Wendy Seltzer is a staff attorney for the Electronic Frontier Foundation, as well as a fellow at the Berkman Center for Internet and Society at Harvard University. What follows is a partial transcript of her talk at WTF 2004, as well as some of the Q&A.
I’m here with the EFF hat on. The EFF is the Electronic Frontier Foundation, not the Electronic Freedom Foundation or the Everything for Free Foundation. We look into the future and try to figure out what kinds of legal problems will arise from new technologies — and where old laws won’t translate right.
The copyright law is a thing we are concentrating on right now. Copyright law used to protect us from pirates. Now, copyright law is a tool of censorship. Everything you do on your computer is a copy. Everything you read on the Web is a copy. When Diebold, the electronic voting company, found copies of its internal email logs circulating on the Web and activists were using them to point out flaws in their voting machines, Diebold’s response was “copyright.” These memos are copyright. They sent a notice to the Internet service provider and said that if they want to stay out of the debate, they need to take the information down.
The Online Policy Group got one of those letters and said we don’t want to take this information down. This isn’t copyright infringement. This is fair use. This is informing the populace about something that’s important to our democracy. Diebold sent a notice to the upstream provider, and even though it was a tertiary or quaternary copyright infringement, they didn’t know how to respond and didn’t want to get into a lawsuit. So the OPP was concerned about their connectivity and the EFF filed a lawsuit against Diebold claiming misuse of copyright. That’s still pending, but Diebold is backpedaling and withdrawing their claims saying that they didn’t really want to sue anybody.
There can still be a balance, and there are penalties for abusing the law. That’s an unintended consequence. Because the Internet makes copies of all sorts of activity, all sorts of activity are subject to copyright in ways they haven’t been before.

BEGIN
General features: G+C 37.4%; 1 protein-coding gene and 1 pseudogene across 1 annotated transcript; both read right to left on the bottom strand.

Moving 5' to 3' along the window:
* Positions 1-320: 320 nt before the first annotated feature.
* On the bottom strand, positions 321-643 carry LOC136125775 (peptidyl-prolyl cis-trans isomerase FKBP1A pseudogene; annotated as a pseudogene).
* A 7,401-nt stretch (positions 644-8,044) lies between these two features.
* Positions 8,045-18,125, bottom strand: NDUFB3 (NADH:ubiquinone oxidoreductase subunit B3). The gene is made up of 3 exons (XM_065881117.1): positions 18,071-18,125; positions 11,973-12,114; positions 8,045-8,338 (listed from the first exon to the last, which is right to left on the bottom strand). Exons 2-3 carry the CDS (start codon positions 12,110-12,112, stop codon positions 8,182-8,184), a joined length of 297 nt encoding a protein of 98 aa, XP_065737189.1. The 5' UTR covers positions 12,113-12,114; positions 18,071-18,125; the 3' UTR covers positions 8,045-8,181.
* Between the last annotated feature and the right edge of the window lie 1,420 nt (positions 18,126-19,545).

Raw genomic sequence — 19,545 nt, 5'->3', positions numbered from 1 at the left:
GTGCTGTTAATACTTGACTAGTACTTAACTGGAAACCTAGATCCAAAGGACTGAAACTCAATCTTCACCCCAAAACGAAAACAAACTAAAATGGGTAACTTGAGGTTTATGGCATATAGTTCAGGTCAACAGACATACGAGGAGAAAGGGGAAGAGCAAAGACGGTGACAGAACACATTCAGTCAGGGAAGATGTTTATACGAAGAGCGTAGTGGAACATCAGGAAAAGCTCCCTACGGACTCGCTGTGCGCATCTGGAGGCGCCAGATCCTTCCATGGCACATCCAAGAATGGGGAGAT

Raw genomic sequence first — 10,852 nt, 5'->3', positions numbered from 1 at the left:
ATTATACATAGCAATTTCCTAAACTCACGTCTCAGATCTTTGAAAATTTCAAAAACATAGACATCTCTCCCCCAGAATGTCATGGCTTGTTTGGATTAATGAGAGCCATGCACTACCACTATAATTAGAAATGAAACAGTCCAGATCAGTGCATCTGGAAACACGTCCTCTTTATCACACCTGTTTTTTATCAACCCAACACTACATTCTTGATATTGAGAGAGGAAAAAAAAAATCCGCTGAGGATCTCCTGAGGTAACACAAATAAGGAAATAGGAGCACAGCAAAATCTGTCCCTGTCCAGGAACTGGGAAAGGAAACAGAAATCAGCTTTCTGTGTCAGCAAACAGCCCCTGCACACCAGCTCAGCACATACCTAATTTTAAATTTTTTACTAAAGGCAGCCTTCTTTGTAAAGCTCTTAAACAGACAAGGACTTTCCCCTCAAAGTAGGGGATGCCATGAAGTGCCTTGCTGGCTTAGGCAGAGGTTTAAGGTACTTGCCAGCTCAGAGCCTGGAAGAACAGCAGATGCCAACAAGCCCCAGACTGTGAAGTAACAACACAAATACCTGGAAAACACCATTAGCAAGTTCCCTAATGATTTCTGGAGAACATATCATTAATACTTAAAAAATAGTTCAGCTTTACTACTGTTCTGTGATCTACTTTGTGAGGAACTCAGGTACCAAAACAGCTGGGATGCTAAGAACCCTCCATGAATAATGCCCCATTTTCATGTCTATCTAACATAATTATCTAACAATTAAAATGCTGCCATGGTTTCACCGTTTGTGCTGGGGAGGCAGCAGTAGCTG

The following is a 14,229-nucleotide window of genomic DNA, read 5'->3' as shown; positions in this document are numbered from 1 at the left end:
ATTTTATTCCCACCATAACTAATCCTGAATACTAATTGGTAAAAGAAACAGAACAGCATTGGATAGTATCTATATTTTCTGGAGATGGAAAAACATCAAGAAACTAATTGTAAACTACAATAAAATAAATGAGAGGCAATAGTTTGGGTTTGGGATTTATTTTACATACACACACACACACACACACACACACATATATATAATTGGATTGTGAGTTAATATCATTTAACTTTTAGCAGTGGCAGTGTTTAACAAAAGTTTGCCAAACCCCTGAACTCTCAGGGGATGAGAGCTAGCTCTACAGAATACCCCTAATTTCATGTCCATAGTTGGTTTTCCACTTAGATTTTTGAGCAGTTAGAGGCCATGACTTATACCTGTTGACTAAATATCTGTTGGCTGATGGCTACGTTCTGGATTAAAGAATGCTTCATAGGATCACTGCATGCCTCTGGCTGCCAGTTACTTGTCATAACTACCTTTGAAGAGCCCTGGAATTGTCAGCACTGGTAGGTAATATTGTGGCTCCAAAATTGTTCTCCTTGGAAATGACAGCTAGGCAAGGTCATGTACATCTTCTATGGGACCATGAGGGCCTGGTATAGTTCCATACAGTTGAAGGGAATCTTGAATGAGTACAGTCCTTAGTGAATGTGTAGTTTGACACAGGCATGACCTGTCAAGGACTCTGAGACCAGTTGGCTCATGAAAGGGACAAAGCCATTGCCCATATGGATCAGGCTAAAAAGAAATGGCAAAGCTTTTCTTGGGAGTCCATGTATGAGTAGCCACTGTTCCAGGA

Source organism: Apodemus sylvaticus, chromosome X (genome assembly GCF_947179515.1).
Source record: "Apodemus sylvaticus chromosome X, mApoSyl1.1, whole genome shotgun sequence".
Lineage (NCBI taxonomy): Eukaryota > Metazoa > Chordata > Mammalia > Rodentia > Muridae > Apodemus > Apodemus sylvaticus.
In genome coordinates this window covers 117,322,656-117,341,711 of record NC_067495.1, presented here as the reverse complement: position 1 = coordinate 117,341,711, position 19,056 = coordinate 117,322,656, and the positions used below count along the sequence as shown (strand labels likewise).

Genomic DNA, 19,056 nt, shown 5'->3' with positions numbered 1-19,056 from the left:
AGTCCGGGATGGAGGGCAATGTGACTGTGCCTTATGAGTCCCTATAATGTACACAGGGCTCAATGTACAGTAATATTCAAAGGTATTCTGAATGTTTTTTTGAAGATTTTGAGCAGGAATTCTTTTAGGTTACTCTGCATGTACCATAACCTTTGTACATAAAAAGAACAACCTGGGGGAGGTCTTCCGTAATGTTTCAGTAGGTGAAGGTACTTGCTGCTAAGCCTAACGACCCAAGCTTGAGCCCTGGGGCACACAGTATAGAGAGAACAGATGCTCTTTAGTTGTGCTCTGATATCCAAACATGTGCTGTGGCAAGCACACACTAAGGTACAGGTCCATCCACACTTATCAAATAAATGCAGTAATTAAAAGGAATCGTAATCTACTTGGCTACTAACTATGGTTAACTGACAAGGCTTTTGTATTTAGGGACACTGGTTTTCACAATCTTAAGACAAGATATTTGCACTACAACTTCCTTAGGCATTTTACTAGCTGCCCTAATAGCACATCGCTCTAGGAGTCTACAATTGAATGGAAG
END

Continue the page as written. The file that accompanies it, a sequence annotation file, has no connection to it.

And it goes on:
Jerry Michalski: The DMCA, which was passed in 1998, shows a lot of foresight on the part of those who want to lock the barn door. Is there an antithesis to that, something positive we can pass to circumvent that? Right now there’s a state by state act to create a super-DMCA. Forget that. How can we start a whole new basis for conversation?
Seltzer: We need to change the basis of the debate. We can’t go after bits and pieces of it and try to reintroduce fairness into the DMCA. Models like the Creative Commons project give people, creators, an alternative that allows them to reserve some rights, not all rights. There is a middle ground, a combination of machine-readable code, human-readable code, and lawyer-readable code. Works can be valuable outside the context of all rights reserved all the time. There can be value when there’s no monetary price. If Disney can reincorporate things into his movies, we should be able to reincorporate Disney.
Michalski: I’ve started thinking a lot about the concept of ownership. Spectrum as property, intellectual as property, we’ve taken ownership to some extreme at this point. Comments about the commons tend to fall on deaf ears because people don’t have a notion of ownership. Does ownership go anywhere? What are our preconceptions about ownership?
Seltzer: We look for counter-examples that show the unowned can be valuable. Cory Doctorow published a book online, but that doesn’t mean that no one’s buying his book or that he’s going hungry on the streets. People are remixing his book in ways that he couldn’t, and he’s on contract to write several more. The concept of ownership takes value away from us rather than creating value.